Within much of the marketing area of Augusta Co-Op, poultry based litters and other animal based manures are very valuable assets for crop producers. But, depending on them exclusively to provide all of the N, K, S and other secondary and minor nutrients to crops is a huge mistake. Why?
There are two major reasons - annual manure application rates and annual crop removal rates.
First, let’s review the nutrient requirements of a corn silage crop. This crops requires 220 lbs of N, 50 lbs of P, and 160 lbs of K. If we apply 6000 lbs of dairy liquid per acre, we would apply only 60 lbs of N, 72 lbs of P, and 50 lbs of K for the crop. Can you see where the fertility holes are?
Once we know where the fertility holes are, we can balance our nutrient needs with the right rates of fertilizer to complement the manure source. Now, what adjustments do we need to make for weather conditions?
With the July and August rains of 2012, row crop yields were 20-40% greater than "normal". With the 2013 crop production year, similar good fortune is with us. Add double cropping to the mix and potash, plus secondary and trace element fertility levels are being reduced significantly.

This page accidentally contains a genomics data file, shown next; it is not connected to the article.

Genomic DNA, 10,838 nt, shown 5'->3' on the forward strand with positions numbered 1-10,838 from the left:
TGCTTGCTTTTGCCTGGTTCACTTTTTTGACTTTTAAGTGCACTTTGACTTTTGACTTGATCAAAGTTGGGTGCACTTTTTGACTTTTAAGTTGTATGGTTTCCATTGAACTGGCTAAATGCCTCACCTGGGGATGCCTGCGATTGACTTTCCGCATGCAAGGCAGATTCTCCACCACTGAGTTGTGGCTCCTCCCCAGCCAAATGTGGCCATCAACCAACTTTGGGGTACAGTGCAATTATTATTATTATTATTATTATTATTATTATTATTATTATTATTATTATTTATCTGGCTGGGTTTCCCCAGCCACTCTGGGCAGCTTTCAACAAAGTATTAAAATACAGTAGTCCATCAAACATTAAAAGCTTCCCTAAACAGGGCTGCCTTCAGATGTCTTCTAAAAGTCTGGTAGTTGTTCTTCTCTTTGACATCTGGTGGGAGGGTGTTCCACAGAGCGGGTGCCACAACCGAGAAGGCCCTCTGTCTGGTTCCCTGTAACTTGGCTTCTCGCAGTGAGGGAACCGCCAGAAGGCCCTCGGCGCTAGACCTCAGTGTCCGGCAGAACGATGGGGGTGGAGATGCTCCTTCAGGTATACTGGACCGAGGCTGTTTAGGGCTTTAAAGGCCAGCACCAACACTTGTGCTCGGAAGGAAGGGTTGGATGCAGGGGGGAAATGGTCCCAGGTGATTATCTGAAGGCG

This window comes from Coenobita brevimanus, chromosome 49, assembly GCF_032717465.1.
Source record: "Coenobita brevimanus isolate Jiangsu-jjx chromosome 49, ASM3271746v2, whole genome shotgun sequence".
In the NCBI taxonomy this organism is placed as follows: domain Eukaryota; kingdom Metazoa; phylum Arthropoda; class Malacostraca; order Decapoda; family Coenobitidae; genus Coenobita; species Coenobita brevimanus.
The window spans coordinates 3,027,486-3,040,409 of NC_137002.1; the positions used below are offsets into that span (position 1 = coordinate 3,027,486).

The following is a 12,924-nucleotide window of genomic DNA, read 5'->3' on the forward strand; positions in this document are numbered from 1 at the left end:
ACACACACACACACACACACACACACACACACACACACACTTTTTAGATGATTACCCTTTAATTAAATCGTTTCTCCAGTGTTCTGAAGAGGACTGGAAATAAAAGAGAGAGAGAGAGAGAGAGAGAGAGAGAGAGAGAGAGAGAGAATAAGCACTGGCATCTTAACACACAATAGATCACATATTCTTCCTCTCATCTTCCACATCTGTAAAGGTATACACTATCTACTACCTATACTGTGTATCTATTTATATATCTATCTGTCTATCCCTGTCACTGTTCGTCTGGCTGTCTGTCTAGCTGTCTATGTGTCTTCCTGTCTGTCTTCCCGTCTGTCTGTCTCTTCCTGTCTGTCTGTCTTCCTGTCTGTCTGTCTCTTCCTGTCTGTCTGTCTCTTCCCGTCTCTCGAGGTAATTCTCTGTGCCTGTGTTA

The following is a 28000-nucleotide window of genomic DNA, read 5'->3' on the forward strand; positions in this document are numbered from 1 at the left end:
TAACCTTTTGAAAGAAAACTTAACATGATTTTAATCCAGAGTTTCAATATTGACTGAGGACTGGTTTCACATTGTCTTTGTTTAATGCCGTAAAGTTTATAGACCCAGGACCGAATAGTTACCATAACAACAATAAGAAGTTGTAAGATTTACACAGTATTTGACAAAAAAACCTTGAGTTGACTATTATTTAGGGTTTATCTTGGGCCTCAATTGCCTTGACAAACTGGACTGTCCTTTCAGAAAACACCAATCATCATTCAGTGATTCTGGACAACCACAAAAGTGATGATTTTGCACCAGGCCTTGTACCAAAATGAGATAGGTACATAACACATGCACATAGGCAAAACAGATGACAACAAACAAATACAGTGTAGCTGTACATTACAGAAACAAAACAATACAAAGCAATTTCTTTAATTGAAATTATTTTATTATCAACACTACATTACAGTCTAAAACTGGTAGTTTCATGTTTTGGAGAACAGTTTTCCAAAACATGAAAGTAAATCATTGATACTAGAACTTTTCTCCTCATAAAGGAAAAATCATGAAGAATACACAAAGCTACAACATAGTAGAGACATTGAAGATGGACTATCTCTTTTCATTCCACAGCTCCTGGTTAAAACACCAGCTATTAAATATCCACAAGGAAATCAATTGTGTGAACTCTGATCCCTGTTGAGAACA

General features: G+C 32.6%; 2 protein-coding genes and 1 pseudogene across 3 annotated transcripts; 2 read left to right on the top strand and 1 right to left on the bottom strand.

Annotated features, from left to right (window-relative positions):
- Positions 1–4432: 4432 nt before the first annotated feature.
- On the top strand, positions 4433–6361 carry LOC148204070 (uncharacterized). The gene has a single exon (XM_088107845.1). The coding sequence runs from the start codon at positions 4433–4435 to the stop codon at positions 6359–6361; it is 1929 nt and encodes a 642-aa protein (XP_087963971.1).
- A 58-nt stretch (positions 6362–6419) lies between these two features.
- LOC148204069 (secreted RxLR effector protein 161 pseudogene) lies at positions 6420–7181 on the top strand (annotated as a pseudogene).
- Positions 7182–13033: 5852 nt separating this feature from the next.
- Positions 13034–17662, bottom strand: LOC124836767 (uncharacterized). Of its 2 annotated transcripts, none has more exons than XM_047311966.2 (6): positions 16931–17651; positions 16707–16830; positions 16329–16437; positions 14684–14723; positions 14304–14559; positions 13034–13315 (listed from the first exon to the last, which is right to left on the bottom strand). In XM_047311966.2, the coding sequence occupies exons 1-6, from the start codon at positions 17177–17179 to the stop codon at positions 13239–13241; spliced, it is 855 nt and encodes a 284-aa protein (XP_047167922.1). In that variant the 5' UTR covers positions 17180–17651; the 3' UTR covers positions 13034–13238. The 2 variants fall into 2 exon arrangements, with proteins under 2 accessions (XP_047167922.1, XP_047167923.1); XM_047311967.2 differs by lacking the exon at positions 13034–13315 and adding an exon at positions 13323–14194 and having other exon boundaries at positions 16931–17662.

Solutions - There is only one - Balance crop removal with input replacement.
Nitrogen and sulfur are soluble and must be applied annually. P is very stable and with years of litter or manure applications culminating in Very High soil test levels, additional organic sources of P are unadvisable. Fall applications of potash are very reasonable now and help to spread the workload out. Contact your field representative or store manager and get your field acreage and application rates established. Remember, plan to add extra K because in 2012 and 2013, the crops have been removing more. Certainly, 100 lbs of K per acre would not be excessive and would help keep the soil silo full of "on demand" nutrients for future crop production. While corn silage was used as the example above, don't forget your other crops such as hay, pasture, and small grains. Similar fertility holes exist in these crops too!